The Data Asylum

Programming, Databases and People

How to Be a Programmer - Circa 2002

While looking through some old files I found this gem. It's an essay written seven years ago by Robert L. Read called "How To Be a Programmer: A Short, Comprehensive, and Personal Summary". It covers a what the writer feels are the most important skills to learn across beginner, intermediate and advanced skill levels.

I remember being heavily influenced by this as it appeared a short time after I first had a real job. seven years is a long time in technology and I was wondering if the advice in it held up. Here are a few excerpts.

2.9 How to Deal with Intermittent Bugs The intermittent bug has to obey the same laws of logic everything else does. What makes it hard is that it occurs only under unknown conditions. Try to record the circumstances under which it does occur, so that you can guess at what the variability really is. … Try, try, try to reproduce it. If you can't reproduce it, set a trap for it by building a logging system, a special one if you have to, that can log what you guess is what you need when it really occurs.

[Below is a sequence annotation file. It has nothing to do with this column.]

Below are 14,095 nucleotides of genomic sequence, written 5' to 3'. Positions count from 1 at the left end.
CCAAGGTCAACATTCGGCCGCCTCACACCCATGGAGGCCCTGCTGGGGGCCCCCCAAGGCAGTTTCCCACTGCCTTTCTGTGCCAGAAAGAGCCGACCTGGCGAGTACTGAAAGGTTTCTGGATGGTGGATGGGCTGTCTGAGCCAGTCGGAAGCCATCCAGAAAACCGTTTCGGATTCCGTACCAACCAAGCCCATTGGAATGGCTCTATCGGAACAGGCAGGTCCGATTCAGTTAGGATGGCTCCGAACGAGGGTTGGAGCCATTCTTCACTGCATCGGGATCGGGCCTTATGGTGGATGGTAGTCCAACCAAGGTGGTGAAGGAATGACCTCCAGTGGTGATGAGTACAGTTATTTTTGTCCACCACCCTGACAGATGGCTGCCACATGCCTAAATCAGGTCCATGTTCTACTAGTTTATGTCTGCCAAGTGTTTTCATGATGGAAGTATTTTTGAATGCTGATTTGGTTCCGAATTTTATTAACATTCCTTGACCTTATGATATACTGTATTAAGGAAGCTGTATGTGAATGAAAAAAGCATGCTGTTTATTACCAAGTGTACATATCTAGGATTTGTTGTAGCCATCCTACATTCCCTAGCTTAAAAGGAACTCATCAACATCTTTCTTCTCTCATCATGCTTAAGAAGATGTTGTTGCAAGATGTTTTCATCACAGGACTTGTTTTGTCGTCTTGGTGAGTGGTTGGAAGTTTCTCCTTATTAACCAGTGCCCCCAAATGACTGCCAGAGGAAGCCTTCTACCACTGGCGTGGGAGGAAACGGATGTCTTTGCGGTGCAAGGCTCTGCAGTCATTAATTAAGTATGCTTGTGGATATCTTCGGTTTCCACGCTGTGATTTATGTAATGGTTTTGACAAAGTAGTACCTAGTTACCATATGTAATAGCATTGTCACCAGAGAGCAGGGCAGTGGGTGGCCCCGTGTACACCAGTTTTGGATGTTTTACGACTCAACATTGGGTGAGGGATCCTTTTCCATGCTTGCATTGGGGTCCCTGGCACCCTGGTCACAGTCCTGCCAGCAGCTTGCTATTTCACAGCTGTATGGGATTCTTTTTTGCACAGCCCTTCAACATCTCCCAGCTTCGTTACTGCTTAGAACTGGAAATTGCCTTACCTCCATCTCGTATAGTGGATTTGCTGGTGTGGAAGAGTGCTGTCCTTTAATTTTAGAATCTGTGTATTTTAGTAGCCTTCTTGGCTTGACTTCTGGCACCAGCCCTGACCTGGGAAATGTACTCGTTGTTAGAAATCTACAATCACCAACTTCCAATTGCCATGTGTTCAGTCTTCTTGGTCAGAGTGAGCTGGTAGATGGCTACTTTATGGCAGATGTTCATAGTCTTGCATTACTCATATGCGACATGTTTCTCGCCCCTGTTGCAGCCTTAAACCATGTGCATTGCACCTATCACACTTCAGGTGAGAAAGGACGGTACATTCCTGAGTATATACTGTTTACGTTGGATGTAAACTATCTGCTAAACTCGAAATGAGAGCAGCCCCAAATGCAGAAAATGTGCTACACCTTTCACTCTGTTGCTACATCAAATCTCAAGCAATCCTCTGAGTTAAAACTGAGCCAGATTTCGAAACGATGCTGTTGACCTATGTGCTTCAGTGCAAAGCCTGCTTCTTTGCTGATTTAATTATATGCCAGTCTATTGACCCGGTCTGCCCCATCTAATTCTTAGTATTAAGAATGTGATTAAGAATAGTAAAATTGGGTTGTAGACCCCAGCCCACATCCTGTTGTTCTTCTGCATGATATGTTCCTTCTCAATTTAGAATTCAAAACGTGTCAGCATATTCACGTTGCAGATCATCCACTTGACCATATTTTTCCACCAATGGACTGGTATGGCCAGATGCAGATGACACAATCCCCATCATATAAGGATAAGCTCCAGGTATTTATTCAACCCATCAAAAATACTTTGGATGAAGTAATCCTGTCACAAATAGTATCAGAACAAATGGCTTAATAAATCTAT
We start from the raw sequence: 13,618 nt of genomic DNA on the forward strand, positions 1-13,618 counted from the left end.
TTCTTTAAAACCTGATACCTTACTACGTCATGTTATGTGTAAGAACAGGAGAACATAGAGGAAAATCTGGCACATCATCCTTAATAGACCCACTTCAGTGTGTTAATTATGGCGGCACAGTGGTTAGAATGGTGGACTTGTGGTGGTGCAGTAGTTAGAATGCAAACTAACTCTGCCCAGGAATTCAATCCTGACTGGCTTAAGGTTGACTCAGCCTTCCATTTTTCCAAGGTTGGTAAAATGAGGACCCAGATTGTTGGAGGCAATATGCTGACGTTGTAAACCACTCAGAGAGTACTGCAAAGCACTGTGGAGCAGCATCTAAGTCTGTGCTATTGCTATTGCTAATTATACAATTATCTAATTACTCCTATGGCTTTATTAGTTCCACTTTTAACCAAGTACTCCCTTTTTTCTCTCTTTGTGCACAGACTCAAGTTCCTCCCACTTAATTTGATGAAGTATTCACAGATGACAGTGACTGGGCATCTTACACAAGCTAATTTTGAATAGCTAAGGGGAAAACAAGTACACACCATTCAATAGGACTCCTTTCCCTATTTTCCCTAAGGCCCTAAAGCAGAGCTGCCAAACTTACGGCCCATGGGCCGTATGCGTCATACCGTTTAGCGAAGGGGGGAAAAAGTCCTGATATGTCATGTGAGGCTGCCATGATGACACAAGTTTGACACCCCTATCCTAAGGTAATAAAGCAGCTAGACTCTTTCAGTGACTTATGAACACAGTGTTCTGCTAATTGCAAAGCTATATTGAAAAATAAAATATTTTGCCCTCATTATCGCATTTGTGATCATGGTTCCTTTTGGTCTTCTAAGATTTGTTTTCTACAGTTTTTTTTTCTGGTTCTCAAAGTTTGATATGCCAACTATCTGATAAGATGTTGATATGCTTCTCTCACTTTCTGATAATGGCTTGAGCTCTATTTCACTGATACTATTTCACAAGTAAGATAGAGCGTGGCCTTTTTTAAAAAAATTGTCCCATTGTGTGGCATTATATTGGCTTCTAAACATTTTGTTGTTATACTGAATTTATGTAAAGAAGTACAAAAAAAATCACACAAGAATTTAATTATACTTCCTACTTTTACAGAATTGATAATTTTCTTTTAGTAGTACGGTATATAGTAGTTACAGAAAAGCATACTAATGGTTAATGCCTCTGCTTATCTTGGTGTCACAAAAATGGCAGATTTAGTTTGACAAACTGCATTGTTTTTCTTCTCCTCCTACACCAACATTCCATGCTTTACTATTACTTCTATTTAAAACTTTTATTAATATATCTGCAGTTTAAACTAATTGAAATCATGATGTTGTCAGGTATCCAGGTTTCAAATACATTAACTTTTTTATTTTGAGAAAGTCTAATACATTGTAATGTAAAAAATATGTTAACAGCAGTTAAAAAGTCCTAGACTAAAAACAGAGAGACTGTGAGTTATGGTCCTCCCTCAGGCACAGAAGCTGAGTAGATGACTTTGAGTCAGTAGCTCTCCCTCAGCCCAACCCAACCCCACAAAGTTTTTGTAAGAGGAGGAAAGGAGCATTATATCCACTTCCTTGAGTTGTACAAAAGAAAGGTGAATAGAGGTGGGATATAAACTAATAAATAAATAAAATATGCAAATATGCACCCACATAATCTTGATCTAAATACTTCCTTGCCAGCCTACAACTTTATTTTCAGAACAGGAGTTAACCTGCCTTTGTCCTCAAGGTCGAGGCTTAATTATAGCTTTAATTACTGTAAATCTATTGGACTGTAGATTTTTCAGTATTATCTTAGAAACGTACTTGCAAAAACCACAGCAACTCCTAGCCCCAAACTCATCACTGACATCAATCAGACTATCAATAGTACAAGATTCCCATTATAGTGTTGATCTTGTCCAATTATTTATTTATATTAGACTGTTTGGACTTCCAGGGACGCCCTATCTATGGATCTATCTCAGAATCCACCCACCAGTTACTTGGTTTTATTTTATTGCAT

When I first read this many years ago I was relieved. It's not just me that has these problems. I've used this formula too many times to count.

6.7 How to Know When to Apply Fancy Computer Science There is a body of knowledge about algorithms, data structures, mathematics, and other gee-whiz stuff that most programmers know about but rarely use. In practice, this wonderful stuff is too complicated and generally unnecessary.

It's the biggest contradiction in our industry that a lot of importance is placed on solutions to complicated problems when most of the time simple solutions to simple problems are needed (and more desirable).

4.1 How to Stay Motivated It is a wonderful and surprising fact that programmers are highly motivated by the desire to create artifacts that are beautiful, useful, or nifty. … There's a lot of money to be made doing ugly, stupid, and boring stuff; but in the end fun will make the most money for the company.

I'm not sure where I stand on this one. As much as I'd like to believe that fun is always the way to go I'm not sure that it will always pay the bills.

Overall it is still a relevant and important essay for any programmer at any level.